MANY publicans in West Cork are opposed to their organisations’ bid to seek a reopening of bars in June.
William O’Brien of The Corner Bar on Bridge St, Skibbereen (pictured) said he believed ‘the vast majority would rather wait until August, when the public can come back with a degree of confidence.’
He said: ‘Most publicans are completely against it because it is nonsensical from our point of view. Most of our businesses are wet pubs – in that we serve drink and no food.’
The call to re-open in June is, he suggested, ‘designed to cater for big pubs doing pubgrub. We are in a different situation altogether. In nearly every pub in Skibbereen, customers like to sit at the counter.
‘Under the restrictions, proposed for June, there would be four people per table and they would be spaced out, which means that a pub that would normally accommodate 50 people would be down to 20.’
William said he understood that the vintners’ organisations have a difficult job to do because they represent so many different kinds of publicans. ‘They represent the big places in Dublin doing the food, the small, family-owned pubs like ours and others in West Cork, and the places where people are still paying high rents and are mad to open.’
Gerard Carey, owner of the Horse and Hound in Skibbereen agreed, saying: ‘For the pubs of West Cork, it would not be a runner – we are old school. People come to pubs to talk. It’s fine for food bars but we are not set up that way. We don’t have the space.
‘What do you do?’ he asks, ‘if you let 10 people come in but are asked to stop 10 more. Every customer is a customer – you can’t pick and choose.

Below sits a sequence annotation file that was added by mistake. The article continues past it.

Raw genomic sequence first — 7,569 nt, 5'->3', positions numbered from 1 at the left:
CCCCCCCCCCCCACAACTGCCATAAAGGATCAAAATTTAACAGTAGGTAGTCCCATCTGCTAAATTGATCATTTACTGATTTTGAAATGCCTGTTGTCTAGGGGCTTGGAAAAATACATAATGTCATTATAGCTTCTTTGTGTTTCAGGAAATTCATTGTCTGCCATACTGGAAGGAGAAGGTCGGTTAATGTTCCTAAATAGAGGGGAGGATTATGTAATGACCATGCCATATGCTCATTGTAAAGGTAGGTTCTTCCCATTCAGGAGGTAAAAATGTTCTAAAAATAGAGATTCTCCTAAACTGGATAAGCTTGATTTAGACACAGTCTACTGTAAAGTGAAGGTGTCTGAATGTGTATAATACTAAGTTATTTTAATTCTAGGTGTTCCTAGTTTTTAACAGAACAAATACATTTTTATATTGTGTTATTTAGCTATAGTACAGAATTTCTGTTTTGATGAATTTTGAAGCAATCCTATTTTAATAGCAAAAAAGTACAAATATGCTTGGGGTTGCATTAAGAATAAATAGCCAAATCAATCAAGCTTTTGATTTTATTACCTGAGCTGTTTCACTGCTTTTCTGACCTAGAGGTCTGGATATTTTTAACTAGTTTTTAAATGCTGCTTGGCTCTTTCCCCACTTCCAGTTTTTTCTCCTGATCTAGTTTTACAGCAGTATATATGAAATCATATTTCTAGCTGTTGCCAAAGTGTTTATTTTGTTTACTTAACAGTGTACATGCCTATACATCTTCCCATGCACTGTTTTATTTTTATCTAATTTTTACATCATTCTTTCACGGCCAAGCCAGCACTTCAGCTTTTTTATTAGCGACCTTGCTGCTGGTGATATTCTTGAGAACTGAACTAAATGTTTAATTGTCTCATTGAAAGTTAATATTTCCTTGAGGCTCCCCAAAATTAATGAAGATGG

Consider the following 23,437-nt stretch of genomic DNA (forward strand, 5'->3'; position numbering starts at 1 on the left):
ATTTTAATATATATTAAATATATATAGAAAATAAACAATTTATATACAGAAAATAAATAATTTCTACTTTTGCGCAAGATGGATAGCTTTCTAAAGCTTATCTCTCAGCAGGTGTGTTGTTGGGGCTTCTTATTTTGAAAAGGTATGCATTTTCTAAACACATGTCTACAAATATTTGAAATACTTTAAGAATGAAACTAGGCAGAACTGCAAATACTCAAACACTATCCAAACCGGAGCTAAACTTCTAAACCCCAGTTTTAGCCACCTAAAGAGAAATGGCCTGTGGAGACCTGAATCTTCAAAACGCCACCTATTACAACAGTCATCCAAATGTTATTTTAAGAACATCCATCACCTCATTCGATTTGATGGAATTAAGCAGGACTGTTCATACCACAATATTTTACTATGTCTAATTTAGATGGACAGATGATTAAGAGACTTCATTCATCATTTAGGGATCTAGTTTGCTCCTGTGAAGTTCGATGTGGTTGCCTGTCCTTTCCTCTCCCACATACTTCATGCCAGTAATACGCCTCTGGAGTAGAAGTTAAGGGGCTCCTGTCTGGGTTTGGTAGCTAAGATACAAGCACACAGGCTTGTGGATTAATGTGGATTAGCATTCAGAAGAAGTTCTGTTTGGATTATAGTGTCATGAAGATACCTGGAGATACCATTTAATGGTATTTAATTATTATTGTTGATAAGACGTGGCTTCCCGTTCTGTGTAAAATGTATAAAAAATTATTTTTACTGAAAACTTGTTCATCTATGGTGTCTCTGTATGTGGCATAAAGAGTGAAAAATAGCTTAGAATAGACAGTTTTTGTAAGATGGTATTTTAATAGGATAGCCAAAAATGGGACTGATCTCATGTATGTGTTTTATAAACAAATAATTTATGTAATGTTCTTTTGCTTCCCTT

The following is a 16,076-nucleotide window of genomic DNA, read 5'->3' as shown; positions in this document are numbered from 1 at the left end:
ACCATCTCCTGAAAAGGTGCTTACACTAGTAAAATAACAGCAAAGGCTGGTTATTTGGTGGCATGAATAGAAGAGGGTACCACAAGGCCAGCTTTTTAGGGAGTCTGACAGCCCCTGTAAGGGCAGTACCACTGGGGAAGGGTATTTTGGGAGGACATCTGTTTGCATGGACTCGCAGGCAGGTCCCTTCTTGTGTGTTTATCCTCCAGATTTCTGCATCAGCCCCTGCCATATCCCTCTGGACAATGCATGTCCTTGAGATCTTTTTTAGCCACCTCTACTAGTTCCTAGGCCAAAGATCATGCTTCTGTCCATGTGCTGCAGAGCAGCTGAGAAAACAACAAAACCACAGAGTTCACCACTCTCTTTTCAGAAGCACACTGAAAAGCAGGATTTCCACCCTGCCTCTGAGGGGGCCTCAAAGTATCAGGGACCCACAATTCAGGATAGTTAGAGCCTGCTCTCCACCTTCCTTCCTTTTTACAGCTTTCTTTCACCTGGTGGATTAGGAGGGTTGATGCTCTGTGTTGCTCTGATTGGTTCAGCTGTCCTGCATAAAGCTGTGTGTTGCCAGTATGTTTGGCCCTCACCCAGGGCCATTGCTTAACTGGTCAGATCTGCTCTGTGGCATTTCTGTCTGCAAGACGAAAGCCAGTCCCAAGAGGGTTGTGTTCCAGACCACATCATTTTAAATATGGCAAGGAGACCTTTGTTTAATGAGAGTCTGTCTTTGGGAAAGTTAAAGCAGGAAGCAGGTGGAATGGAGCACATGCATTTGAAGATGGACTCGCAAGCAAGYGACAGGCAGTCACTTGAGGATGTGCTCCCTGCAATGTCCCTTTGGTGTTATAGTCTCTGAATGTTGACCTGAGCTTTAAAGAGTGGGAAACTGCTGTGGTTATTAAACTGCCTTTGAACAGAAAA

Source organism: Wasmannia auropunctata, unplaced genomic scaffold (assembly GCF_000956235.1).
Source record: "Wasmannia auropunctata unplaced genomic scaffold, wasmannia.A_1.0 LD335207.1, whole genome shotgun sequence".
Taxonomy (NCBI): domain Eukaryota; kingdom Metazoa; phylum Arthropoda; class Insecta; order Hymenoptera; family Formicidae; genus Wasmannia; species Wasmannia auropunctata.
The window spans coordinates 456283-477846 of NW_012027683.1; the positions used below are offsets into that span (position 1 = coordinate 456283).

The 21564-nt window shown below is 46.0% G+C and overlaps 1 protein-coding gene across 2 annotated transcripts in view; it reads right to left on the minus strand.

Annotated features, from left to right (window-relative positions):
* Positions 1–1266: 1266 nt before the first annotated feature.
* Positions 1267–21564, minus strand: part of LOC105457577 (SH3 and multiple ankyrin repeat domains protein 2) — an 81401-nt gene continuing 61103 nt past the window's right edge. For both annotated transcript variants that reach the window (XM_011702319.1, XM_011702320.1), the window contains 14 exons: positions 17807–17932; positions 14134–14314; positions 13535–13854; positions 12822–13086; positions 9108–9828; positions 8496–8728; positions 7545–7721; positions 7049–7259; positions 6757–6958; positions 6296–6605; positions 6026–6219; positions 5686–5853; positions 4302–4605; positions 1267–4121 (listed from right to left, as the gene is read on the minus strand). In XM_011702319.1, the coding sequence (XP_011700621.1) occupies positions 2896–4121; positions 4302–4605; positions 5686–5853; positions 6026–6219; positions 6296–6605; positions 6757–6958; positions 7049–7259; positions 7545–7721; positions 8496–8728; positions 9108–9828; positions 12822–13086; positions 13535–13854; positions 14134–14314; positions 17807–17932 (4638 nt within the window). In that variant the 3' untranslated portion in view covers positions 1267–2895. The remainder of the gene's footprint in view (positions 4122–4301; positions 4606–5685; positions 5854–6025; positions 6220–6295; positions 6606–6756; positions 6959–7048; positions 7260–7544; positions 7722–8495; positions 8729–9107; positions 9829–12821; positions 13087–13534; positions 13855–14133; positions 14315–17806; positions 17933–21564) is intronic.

‘Pubs want to open – and open properly – but we want to open when we are not forced to regulate in a manner that would be impossible to implement.
‘We do not want to be the source of any friction for our customers. Under the proposed restrictions, there would be a bouncer on the door, and someone else to supervise bathroom breaks. It’d be like school, can I have permission to go to the toilet?
‘A pub is a congregation of people that is moving the whole time. Ordinary pubs are not set up for these rules. The regulations would have to be policed by the publican first, and then the publicans would run the risk of being closed down if they are found to be noncompliant.’
Despite being one of three owners of one of the largest bars in town – the Tanyard and Chasers Nightclub in Main Street – Michael O’Driscoll held the same opinion.
He said: ‘It doesn’t make any sense for pubs to open in June. Restaurants could and gastro pubs could – if it is viable for them, but not for pubs.’
Michael said: ‘We will be bound by the guidelines set out by the national health authority. If and when they say it is safe, we open.’
Michael also called on the Vintners Federation of Ireland to ‘fight on our behalf on a number of issues, such as excise and vat, rates, insurance, and a reopening grant, otherwise a lot of businesses won’t be able to re-open at all.’